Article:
Religious belief is such a ubiquitous phenomenon that it is commonly accepted by anthropologists as a "cultural universal", something that exists in all cultures. Previous generations of anthropologists sometimes referred to the belief aspect of religion as "Magical Thinking" to differentiate it from organized religion. Regardless of whether you call it religion, magical thinking, superstition, or just a belief in the unknown, virtually every person on earth expresses some level of this phenomenon. Contrary to popular opinion, the level of belief in religion or magic has nothing to do with education or technical ability, rather, its almost entirely correlated anxiety and uncertainty of outcomes (See Homans 1941 or Gmelch 1971).

Where do Atheists fit in? Atheists are literally those without a belief in gods. The term is generally understood as those without any religious beliefs, or conversely, to refer to people who believe that religious beliefs are false, or nonsensical. I will, for the sake of the argument, stipulate that they do not have religious beliefs (even though many probably do). By one estimate, self-proclaimed atheists make up slightly less than 2.5% of the world's population. There are no atheist societies, unless you want to define culture liberally as any shared set of beliefs (The American Society of Atheists). Principally, we are talking about atheist individuals; that is, people without religion in the first sense. Even members of the ASA are also members of a larger society that, no doubt, has many religious institutions (religion in the second sense). Consequently, atheism has no bearing on our discussion at all, other than to say in any given place there may be some individuals who profess atheism. Atheism, by definition, is not a religious belief system, but is it possible that groups like the ASA are religious institutions? Unfortunately no; that would be a complete misunderstanding of other religious insitutions, and also of atheists themselves.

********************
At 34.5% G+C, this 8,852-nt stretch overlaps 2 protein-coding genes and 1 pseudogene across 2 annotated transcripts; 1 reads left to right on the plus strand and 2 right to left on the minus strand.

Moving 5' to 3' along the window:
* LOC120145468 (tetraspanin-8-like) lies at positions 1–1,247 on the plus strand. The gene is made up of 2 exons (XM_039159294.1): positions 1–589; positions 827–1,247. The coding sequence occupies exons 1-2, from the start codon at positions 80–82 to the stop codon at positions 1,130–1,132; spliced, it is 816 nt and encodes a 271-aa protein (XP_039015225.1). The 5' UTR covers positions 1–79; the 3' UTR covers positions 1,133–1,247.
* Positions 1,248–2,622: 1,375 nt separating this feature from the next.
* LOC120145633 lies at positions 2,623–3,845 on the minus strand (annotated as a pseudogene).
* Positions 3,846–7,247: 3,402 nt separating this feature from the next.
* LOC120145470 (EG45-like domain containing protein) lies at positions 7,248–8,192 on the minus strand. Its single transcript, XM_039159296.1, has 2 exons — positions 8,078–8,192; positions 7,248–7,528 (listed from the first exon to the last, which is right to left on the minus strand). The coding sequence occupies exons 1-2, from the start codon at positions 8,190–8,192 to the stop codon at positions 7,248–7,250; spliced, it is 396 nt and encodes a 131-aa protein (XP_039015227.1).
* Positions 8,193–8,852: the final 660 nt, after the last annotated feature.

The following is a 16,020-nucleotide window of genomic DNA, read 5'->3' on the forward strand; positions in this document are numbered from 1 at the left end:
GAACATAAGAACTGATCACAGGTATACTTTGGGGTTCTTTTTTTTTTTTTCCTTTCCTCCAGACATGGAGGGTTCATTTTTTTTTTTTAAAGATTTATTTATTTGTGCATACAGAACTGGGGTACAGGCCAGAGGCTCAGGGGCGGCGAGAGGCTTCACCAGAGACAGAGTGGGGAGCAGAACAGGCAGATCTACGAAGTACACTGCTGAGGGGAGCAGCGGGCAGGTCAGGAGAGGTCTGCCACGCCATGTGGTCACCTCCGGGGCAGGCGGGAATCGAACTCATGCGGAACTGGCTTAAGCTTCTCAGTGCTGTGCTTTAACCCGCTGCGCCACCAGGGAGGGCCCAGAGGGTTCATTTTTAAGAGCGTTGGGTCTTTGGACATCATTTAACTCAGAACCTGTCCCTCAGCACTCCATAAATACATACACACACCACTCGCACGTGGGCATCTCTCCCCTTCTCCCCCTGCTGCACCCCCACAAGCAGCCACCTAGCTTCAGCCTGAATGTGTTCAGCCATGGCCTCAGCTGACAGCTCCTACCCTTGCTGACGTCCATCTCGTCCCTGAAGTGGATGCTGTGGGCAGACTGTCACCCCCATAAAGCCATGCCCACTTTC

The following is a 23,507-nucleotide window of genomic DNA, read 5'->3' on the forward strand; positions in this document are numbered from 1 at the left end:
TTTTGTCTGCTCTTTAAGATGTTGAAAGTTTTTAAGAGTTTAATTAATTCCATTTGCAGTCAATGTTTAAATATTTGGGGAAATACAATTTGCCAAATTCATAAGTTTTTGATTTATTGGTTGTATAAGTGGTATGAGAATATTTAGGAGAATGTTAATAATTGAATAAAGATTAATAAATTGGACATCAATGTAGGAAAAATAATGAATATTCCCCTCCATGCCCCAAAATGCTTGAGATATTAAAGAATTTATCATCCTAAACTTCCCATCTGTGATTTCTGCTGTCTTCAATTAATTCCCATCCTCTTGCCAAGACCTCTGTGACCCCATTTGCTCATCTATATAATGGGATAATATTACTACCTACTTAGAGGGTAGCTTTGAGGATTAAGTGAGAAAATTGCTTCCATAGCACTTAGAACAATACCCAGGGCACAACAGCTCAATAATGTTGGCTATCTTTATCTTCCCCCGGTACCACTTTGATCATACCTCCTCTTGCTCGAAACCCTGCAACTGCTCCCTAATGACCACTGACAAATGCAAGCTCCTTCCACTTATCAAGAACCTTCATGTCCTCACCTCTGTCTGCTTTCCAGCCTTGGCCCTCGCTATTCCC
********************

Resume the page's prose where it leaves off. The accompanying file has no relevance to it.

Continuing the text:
Religious institutions provide many social functions: leadership, organization, social welfare, education, solidarity and support systems, etc. They provide a social infrastructure for the perpetuation of these other social institutions and there is good historical reason to believe that organized religion has been a major factor in the growth and evolution of society in general. However, religion does not have a monopoly on any of these facets. Secular social institutions can accomplish most of these functions well enough. By and large, historically speaking, in the last 1000 years religious social institutions have dominated similar secular systems in popularity and success.

Why is this the case? Our human capacity for religion is a powerful adaptation. It doesn't take much effort to see that ideology is a powerful motivator and a major component for cultural solidarity. Unlike strictly political institutions, religious belief systems transcend national boundaries. And whereas religious institutions compete with secular institutions to provide the same social functions, as secular institutions grow in scale they seem to have difficulty maintaining social momentum, possibly due to a lack of ideological fervor. The success of organized religion in promulgating around the world, til upwards of 85% of its population claims to be part of an organized religion is unprecedented (especially considering that 10,000 years ago possibly 0% of the worlds population was involved in organized religion). It adequateness as a social and political instrument is undeniable.

I dont have an answer for the questions I've raised here. However, I do believe that the distinction between religion (with a small 'r') and Religion (with a big 'R') is critical to achieving the answer. The former has probably been around for at least 30,000 as a ubiquitous cultural phenomenon, whereas the latter is a recent human invention. Forget the wheel and fire;  Religion has turned out to perhaps be the most significant invention in human history.